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Flu by the Numbers: What You Need to Know as the Season Approaches

Flu By The NumbersIt might still feel like summer outside, but flu season is just around the corner. To be proactive and prepared this year, we dove into the ever-changing world of flu trends, strains, statistics, and strategies for staying healthy. In this article, we look at some of the most compelling statistics from 2017-2018 to help prepare you and your family for the flu season ahead.

Last Flu Season was Severe

By December of last year, the number of flu cases had doubled from the same time in 2016. Even at that relatively early stage of flu season – which runs roughly from October to March – the Centers for Disease Control and Prevention (CDC) had confirmed more than 7,000 cases of the flu, and 90 percent of U.S. states were reporting increases in flu activity. This is particularly alarming because flu viruses are just picking up and beginning to worsen in December during typical flu seasons, with the peak of flu season tending to hit in the month of February.

A Sharp Increase Locally

Something that stood out about the 2017-2018 flu season to Bernard Camins, MD, associate professor in the UAB Division of Infectious Diseases, was how many more people in the Birmingham area were affected by flu than in previous years.

“The Jefferson County Department of Health (JCDH) reported a threefold increase in the number of people affected by the flu this past season compared to the season before,” Dr. Camins says. “The JCDH will have the most accurate numbers on how many people are affected each season.”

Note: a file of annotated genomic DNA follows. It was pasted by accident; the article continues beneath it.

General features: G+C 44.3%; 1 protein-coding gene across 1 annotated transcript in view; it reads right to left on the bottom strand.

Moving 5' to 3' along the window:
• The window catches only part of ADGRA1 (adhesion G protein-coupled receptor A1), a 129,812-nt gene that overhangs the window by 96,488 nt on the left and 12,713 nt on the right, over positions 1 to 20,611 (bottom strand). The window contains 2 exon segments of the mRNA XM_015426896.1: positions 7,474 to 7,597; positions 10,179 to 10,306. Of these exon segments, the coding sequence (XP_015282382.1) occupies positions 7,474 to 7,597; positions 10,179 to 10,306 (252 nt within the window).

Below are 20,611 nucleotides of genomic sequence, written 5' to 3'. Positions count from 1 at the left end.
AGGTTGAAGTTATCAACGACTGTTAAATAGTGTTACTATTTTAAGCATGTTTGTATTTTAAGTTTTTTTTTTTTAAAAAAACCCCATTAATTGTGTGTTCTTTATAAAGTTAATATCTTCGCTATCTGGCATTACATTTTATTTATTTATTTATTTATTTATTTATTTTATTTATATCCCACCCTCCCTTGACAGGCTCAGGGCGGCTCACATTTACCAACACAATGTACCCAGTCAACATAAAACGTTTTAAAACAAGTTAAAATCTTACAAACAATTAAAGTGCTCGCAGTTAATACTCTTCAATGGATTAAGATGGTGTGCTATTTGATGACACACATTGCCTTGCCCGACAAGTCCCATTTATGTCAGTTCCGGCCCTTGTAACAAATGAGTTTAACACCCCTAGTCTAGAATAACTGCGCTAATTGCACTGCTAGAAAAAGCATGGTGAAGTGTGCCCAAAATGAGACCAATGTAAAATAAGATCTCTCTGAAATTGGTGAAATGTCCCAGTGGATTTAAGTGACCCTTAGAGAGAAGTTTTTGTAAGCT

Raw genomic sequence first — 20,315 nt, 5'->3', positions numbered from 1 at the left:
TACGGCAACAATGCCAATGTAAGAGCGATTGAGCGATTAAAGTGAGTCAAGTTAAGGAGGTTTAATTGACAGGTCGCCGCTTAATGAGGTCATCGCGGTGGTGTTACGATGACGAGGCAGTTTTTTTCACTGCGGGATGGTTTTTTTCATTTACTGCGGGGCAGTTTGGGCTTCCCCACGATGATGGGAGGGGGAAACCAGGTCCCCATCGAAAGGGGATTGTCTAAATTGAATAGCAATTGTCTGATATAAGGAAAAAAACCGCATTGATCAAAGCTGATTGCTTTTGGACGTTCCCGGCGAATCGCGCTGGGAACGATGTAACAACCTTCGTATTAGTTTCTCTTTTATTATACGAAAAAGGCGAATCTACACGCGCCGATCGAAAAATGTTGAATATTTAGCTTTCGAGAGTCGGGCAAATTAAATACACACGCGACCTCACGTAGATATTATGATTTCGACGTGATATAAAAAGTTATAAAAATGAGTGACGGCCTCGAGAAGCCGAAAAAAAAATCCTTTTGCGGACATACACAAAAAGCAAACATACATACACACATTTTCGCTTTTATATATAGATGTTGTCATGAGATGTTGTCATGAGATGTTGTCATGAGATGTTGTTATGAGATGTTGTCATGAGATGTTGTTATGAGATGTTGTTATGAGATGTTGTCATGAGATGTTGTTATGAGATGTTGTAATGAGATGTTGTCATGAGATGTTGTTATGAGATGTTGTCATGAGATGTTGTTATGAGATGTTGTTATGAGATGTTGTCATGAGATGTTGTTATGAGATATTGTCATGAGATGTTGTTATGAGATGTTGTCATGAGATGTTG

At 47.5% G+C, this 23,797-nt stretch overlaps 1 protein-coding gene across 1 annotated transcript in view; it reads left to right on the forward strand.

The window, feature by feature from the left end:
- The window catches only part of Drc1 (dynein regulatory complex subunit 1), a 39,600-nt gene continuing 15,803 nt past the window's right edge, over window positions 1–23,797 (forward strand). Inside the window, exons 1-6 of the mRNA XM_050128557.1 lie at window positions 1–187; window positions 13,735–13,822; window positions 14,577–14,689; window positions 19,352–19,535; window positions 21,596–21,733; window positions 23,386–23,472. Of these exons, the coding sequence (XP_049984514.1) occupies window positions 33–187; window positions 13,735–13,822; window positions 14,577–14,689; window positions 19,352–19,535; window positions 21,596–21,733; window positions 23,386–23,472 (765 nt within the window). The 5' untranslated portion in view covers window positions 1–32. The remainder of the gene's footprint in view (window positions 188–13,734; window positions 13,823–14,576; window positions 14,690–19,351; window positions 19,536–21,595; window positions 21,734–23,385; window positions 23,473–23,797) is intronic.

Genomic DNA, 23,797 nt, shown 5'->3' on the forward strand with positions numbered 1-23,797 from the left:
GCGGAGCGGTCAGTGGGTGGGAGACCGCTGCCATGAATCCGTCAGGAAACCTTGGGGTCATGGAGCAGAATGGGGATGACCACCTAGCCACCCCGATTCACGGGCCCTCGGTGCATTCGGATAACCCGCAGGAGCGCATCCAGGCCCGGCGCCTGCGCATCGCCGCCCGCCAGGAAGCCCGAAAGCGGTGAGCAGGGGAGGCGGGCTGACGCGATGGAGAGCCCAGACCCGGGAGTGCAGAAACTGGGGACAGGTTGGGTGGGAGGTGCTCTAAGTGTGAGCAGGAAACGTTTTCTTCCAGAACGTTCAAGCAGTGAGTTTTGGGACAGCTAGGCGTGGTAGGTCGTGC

More Americans Died Last Season

Some treat the flu as a minor illness that will go away on its own, but statistics show that it can be a truly devastating condition for certain people. During the third week of January 2018, 40,414 deaths were reported in the U.S., and 4,064 of those deaths were due to influenza or pneumonia. From that point during the last flu season, the death tolls climbed even higher, especially among people who already were in the hospital. Overall, flu and pneumonia were responsible for about one in 10 deaths last winter.

The CDC reports that the flu virus has caused 140,000 to 710,000 hospitalizations and 12,000 to 56,000 deaths every year since 2010. In early February 2018, Alabama public health officials investigated 87 adult deaths believed to be related to the flu and two pediatric deaths. According to the CDC, the southeastern region of the United States, including Alabama, reported some of the highest instances of pediatric flu-related deaths in the nation. Those most at risk of flu-related complications and death are young children, elderly adults, pregnant women, and anyone with a chronic medical condition.

Vaccine Acceptance Remains Low

Despite the rise in flu cases and flu-related deaths both locally and nationally, many still ignore the facts and do not get their recommended flu shot.

“What was surprising to me was that the acceptance of the flu vaccine was not higher than usual even though it was a bad flu season,” Dr. Camins says. “We instituted a mandatory influenza vaccination policy at UAB Medicine, so we had virtually 100% acceptance among health care workers.”

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